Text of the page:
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Departure from Trieste: Travel by Mediterranean Sea to Gibraltar

On April 10, 1817 at two o'clock in the morning, anchors were raised in the darkness and quiet of the night. The sea was calm and we sailed with a strong northwest wind four to five Italian nautical miles per hour. When our fellow travelers at sunrise met on deck, the mountains of Friuli were already appearing in the cloudy blue. Throughout the day most of the travelers, who had never boarded ship before, gathered on deck, and all, with a mixture of joy and longing, stared at the fading country, until, at nightfall, as the motion of the sea grew stronger and the wind blowing in the darkness was refreshing, most wanted to retreat to the cabins. It was quiet at night, but in the morning they were all awakened by the ship's violent rocking. Those whom the seasickness had not removed their presence of mind, understood - by the violent motion, the clicks and the wobbling, that the ship struggled with the rough sea, with groaning of the masts, the roar of the waves, the water rushing, the ship sailing from side to side, as we listened to the hissing whistle of the master's orders - announcing that we had a storm.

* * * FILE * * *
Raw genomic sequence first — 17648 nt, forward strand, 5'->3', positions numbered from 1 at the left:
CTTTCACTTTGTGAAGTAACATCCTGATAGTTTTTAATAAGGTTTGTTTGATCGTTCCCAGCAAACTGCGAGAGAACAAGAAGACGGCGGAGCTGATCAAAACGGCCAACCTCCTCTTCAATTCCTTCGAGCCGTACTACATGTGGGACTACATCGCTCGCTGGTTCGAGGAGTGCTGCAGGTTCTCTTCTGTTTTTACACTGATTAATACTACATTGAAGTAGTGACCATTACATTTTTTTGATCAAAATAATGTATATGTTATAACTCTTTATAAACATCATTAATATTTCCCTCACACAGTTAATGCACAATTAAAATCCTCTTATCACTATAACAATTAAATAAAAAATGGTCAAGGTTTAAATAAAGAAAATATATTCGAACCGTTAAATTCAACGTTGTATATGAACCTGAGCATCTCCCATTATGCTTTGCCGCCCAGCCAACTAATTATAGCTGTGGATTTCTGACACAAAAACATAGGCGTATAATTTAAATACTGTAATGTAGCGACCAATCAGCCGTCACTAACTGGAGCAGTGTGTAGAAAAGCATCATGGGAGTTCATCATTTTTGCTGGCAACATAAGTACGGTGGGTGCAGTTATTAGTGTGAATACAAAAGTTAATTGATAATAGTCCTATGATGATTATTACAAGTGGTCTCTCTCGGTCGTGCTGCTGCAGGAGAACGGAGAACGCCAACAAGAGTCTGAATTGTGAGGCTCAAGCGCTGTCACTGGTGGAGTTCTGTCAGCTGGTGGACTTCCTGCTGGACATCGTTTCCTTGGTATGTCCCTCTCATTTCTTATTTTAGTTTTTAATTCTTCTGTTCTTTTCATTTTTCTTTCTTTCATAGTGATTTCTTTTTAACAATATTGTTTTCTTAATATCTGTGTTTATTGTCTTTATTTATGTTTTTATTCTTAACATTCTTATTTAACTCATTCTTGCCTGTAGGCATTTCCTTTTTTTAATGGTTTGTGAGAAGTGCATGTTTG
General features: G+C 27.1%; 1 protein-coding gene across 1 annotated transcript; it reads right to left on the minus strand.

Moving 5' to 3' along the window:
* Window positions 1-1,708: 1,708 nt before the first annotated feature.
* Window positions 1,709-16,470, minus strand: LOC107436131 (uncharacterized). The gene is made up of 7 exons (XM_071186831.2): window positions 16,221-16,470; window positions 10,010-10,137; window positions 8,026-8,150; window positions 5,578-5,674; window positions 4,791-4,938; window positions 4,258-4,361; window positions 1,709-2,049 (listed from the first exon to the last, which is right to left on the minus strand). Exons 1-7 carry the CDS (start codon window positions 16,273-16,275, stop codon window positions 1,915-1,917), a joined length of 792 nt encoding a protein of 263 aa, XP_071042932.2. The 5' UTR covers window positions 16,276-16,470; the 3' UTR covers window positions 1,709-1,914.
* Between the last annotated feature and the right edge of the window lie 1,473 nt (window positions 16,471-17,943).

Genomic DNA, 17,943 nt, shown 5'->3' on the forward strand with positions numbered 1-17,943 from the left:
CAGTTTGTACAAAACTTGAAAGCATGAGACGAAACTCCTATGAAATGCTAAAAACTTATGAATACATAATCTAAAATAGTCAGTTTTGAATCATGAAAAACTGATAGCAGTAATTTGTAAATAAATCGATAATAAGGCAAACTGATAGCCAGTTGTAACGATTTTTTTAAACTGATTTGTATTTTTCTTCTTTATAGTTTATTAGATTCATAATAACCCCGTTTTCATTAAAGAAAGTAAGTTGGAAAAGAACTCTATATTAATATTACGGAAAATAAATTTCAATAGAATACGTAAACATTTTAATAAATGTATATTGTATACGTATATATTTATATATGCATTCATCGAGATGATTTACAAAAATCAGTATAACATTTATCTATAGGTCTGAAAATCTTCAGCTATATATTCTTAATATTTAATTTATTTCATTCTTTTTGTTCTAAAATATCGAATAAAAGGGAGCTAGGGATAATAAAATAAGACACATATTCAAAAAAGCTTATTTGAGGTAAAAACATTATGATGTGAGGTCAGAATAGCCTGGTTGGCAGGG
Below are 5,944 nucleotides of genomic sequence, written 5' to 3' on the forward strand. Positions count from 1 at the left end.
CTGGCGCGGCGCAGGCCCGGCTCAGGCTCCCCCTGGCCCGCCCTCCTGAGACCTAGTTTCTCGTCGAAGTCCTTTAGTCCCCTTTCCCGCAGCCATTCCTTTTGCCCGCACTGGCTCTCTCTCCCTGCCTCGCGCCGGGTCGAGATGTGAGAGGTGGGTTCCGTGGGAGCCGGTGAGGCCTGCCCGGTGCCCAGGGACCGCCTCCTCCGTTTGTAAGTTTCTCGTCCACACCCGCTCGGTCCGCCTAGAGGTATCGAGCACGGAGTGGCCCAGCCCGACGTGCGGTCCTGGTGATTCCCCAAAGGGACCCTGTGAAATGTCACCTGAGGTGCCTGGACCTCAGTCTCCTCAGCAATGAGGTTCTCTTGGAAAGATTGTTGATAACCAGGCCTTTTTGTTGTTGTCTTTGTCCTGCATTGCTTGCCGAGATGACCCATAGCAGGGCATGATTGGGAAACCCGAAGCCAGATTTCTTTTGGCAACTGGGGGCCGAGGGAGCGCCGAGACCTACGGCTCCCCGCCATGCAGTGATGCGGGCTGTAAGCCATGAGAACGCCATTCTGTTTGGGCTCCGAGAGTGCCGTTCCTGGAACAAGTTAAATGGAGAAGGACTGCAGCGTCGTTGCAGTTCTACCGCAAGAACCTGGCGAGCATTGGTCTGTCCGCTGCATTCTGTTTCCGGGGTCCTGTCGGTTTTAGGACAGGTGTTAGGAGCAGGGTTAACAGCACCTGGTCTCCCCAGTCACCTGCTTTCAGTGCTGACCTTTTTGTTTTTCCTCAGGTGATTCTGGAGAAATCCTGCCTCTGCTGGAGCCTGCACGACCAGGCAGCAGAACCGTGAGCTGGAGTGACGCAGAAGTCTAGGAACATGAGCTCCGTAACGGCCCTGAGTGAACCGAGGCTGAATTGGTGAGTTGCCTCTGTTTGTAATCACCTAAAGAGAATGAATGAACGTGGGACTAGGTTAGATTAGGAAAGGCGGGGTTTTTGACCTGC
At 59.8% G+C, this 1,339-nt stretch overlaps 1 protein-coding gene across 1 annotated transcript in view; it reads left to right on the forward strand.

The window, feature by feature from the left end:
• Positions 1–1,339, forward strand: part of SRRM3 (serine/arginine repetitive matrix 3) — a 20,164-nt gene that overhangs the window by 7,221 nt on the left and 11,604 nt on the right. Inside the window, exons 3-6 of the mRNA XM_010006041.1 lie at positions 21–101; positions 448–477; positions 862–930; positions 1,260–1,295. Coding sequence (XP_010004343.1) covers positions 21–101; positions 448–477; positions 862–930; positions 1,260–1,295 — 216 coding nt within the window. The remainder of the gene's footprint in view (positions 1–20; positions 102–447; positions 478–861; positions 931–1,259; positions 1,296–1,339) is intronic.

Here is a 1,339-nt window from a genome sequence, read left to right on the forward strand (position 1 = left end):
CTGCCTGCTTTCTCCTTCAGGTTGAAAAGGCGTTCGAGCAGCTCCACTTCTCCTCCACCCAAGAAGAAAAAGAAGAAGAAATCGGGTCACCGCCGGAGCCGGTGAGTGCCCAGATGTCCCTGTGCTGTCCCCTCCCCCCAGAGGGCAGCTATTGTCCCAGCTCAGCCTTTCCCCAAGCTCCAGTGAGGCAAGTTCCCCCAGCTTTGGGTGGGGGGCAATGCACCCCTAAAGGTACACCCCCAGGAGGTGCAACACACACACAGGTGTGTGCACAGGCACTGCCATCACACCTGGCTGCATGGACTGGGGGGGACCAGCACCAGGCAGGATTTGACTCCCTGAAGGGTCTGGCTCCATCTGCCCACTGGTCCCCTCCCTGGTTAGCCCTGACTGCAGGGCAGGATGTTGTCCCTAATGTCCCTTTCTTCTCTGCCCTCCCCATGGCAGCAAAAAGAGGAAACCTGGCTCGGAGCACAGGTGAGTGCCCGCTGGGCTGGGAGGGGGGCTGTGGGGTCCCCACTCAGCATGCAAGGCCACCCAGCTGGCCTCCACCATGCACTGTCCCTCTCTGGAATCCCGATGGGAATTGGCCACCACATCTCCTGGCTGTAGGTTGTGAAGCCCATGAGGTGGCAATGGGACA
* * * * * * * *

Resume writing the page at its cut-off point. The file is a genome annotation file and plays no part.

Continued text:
Boreas, a cold, very strong northeast wind, which, especially in spring, often blows from the Istrian mountains and the northern part of the Adriatic Sea, had suddenly swept both ships. Only the appearance of a very heavy black cloud would warn our frigate's room officer, so that before the terrible hurricane fell on us, there was time to take down the sails. After a few minutes, the cloud disappeared from our sight near the Augusta, which until then sailed very close to the Austria. Thick fog surrounded our ship; cold rain with hail, which as the storm wind was beating furiously upon us, filled the deck with fist-sized rocks, and soon made the crew cold. The ship was violently thrown from side to side, lintels and swarms were torn and broken; the waves rushed through the portholes of the